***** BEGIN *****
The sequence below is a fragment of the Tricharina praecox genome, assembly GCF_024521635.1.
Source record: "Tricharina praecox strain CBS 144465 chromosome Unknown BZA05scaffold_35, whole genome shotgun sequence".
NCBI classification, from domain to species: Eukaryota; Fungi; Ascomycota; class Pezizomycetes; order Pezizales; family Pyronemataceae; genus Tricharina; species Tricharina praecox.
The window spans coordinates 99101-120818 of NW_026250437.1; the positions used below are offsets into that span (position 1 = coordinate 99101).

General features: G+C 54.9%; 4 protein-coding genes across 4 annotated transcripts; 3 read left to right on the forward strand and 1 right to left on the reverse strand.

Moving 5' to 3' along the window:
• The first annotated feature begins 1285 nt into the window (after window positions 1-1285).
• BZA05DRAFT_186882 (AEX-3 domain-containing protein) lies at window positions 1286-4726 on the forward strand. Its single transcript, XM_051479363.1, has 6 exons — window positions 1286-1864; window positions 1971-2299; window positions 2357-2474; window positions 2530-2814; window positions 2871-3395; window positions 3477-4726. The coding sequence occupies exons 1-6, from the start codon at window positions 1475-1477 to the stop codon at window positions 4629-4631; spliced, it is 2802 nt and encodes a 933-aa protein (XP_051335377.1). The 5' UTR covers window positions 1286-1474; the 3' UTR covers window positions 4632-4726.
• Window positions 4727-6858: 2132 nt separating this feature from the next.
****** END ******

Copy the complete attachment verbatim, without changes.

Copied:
The sequence below is a fragment of the Tricharina praecox genome, assembly GCF_024521635.1.
Source record: "Tricharina praecox strain CBS 144465 chromosome Unknown BZA05scaffold_35, whole genome shotgun sequence".
NCBI classification, from domain to species: Eukaryota; Fungi; Ascomycota; class Pezizomycetes; order Pezizales; family Pyronemataceae; genus Tricharina; species Tricharina praecox.
The window spans coordinates 99101-120818 of NW_026250437.1; the positions used below are offsets into that span (position 1 = coordinate 99101).

General features: G+C 54.9%; 4 protein-coding genes across 4 annotated transcripts; 3 read left to right on the forward strand and 1 right to left on the reverse strand.

Moving 5' to 3' along the window:
• The first annotated feature begins 1285 nt into the window (after window positions 1-1285).
• BZA05DRAFT_186882 (AEX-3 domain-containing protein) lies at window positions 1286-4726 on the forward strand. Its single transcript, XM_051479363.1, has 6 exons — window positions 1286-1864; window positions 1971-2299; window positions 2357-2474; window positions 2530-2814; window positions 2871-3395; window positions 3477-4726. The coding sequence occupies exons 1-6, from the start codon at window positions 1475-1477 to the stop codon at window positions 4629-4631; spliced, it is 2802 nt and encodes a 933-aa protein (XP_051335377.1). The 5' UTR covers window positions 1286-1474; the 3' UTR covers window positions 4632-4726.
• Window positions 4727-6858: 2132 nt separating this feature from the next.